npm and allowed by semver, I can’t recall a single example of a project backporting a security patch to every single
semver-minor point release.
Misconception: Updating frequently is riskier than infrequently
In general, Node.js packages can coexist at multiple version levels. This is a strength of Node.js’ module system and avoids the “dependency hell” that can occur in other languages. It also prevents us from delaying package updates indefinitely.
The only reason you must update a package is to get a new feature — or to get a fix for a security vulnerability or other bug. Hopefully, your QA has ensured that your application has no critical bugs affecting your customers, but security vulnerabilities almost always feel like they are reported at the worst possible times.
The more up-to-date your dependencies are, the more likely that a vulnerability fix is going to be a small change to a package version you are already running in production.
Updating across many versions of a package to get a security update is itself risky. It can surface all kinds of issues unrelated to the fix you want. Dependency updating is the kind of activity that your team should plan for and executed when it works for your team, probably done continuously in small increments, not forced on you because of a new vulnerability report.
Another problem with not keeping up to date with latest majors is that security vulnerabilities are often reported on transitive dependencies (dependencies of dependencies of dependencies of …). Even if that deep dependency released fixes on all its release lines, it’s entirely possible that one of the intermediate packages between you and the vulnerable package used a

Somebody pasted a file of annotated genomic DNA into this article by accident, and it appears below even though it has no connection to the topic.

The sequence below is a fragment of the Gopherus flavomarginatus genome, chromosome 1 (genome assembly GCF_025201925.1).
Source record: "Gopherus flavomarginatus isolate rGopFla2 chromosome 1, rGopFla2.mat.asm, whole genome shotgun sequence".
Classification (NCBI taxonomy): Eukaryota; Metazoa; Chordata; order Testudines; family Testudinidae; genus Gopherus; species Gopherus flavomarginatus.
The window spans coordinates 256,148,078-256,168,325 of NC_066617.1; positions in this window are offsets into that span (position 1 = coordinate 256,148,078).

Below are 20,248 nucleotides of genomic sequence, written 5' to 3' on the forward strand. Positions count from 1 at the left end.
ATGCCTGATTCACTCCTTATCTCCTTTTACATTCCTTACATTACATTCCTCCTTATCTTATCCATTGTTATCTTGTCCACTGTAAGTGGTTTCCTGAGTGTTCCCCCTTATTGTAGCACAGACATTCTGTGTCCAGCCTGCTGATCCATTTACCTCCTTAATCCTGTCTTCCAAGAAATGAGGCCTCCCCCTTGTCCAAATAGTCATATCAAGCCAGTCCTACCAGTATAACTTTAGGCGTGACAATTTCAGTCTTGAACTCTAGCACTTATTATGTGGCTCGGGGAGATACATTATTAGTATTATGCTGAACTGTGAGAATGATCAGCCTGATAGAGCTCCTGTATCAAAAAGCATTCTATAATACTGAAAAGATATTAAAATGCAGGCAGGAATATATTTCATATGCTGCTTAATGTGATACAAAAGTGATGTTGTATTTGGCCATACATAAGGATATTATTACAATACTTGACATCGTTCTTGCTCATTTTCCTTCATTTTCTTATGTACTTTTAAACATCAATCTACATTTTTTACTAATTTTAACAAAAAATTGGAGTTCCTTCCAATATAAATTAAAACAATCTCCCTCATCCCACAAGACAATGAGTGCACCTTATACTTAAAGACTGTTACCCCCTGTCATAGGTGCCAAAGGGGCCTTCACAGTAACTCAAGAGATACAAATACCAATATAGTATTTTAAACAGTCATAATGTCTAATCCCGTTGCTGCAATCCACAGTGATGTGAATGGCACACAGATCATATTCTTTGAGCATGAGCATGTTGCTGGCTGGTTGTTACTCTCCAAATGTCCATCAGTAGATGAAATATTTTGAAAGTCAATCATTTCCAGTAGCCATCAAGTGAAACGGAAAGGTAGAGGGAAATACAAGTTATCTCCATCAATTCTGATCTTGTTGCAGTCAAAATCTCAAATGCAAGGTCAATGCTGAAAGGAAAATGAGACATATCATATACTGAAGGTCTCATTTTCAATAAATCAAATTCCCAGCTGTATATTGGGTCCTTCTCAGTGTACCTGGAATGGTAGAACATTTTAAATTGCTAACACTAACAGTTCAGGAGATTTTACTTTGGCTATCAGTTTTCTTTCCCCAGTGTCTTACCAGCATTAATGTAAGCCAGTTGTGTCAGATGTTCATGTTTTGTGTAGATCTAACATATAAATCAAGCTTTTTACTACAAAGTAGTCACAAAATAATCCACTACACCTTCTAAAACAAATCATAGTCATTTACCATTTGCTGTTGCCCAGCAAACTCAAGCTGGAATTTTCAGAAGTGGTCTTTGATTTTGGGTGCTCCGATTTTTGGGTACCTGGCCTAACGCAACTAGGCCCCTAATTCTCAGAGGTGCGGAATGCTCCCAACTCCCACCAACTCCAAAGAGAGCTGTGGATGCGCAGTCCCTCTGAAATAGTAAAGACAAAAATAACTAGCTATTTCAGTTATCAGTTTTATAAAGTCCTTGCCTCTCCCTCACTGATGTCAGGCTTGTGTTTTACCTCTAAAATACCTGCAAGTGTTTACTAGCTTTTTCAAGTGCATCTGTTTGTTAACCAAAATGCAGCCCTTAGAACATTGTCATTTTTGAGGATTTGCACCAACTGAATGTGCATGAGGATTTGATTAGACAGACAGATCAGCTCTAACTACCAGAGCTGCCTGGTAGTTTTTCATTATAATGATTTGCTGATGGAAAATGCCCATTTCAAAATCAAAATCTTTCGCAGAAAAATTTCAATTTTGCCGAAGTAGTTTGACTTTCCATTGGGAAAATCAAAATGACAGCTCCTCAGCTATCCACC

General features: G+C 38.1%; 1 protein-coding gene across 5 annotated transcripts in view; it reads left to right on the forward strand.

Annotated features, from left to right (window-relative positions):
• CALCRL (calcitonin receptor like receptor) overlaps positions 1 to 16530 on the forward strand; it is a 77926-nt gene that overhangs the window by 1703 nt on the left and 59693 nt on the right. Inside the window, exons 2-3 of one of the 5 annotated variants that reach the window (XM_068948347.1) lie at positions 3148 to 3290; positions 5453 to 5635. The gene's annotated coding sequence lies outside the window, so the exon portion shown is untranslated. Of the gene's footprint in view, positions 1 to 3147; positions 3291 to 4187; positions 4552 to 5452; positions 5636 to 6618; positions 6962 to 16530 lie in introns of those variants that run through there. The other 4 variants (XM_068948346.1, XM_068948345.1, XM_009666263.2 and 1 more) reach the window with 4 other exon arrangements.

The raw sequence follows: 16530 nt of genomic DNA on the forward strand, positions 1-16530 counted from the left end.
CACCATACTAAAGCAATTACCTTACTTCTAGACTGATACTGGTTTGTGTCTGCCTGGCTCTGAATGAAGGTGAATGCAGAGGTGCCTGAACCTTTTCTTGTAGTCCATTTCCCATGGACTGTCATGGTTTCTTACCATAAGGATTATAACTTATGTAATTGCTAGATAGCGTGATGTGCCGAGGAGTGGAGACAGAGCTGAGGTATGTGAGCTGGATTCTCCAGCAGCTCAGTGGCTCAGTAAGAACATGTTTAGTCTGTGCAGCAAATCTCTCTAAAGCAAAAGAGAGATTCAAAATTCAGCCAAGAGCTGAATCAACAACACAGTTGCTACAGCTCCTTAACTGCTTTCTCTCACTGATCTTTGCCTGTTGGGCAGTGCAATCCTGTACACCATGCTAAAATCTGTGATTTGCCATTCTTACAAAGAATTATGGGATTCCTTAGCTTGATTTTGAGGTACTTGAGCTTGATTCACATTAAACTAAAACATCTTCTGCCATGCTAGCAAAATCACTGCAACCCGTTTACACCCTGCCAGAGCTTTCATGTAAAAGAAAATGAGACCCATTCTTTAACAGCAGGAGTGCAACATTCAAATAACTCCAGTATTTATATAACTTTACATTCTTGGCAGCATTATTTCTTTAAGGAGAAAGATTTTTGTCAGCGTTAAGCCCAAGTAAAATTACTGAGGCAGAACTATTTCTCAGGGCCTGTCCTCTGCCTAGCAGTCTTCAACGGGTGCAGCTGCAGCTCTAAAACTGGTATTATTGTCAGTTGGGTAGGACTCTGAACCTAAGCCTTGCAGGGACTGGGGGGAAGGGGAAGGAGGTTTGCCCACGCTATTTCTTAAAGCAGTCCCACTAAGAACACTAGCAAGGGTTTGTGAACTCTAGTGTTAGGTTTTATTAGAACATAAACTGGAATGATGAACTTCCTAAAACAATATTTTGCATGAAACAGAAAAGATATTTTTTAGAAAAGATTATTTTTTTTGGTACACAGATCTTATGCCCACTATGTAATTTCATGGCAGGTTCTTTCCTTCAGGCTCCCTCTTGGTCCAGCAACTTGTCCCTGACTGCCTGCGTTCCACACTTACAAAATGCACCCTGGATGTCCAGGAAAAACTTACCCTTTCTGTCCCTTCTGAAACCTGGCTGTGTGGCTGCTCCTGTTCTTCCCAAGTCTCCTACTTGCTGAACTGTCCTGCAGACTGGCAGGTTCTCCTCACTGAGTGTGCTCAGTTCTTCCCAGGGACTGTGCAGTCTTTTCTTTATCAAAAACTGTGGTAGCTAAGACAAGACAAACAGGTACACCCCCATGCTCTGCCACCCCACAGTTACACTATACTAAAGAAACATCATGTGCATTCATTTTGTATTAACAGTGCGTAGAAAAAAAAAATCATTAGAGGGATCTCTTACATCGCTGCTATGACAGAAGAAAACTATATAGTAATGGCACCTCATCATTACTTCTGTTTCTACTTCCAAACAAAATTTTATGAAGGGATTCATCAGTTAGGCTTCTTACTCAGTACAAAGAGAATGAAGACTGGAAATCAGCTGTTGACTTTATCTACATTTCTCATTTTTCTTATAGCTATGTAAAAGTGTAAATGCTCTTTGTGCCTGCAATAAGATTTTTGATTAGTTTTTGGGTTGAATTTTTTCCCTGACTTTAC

~ dependency, effectively preventing the fix to become available to your package.
This is a difficult problem, because fixing it depends on convincing an open source maintainer to publish a new package version. Often the main line of dependencies the latest semver-majors will be fixed, but we frequently see that users on older release lines of their top-level packages don’t receive security fixes.
This is a major reason to as much as possible keep up with the latest majors. Even if you don’t need the updates, when you can’t get a security patch without first refactoring your code to a new API, you may regret having left this update to a time not of your choosing.
When to update: At a regular cadence
Dependencies should be updated at a regular cadence, during periods of low-risk. The beginning of a sprint or development iteration would be a good time. Right before a business critical update is shipped is a bad time.
What to update: Use tools to find out
Because teams have different workflows, I can’t be too prescriptive about which tools will work best for your team.
Tools fall into two broad categories:
- web services that inform you when updates are available, possibly even PRing the updates and running your tests
- command line tools
Of these tools, here are some that I’ve found most helpful when updating dependencies.
npm comes with two sub-commands that are useful:
Some packages try to improve on those, for example:
A number of services exist that attempt to automate the update process, but allow you to choose the timing of the update: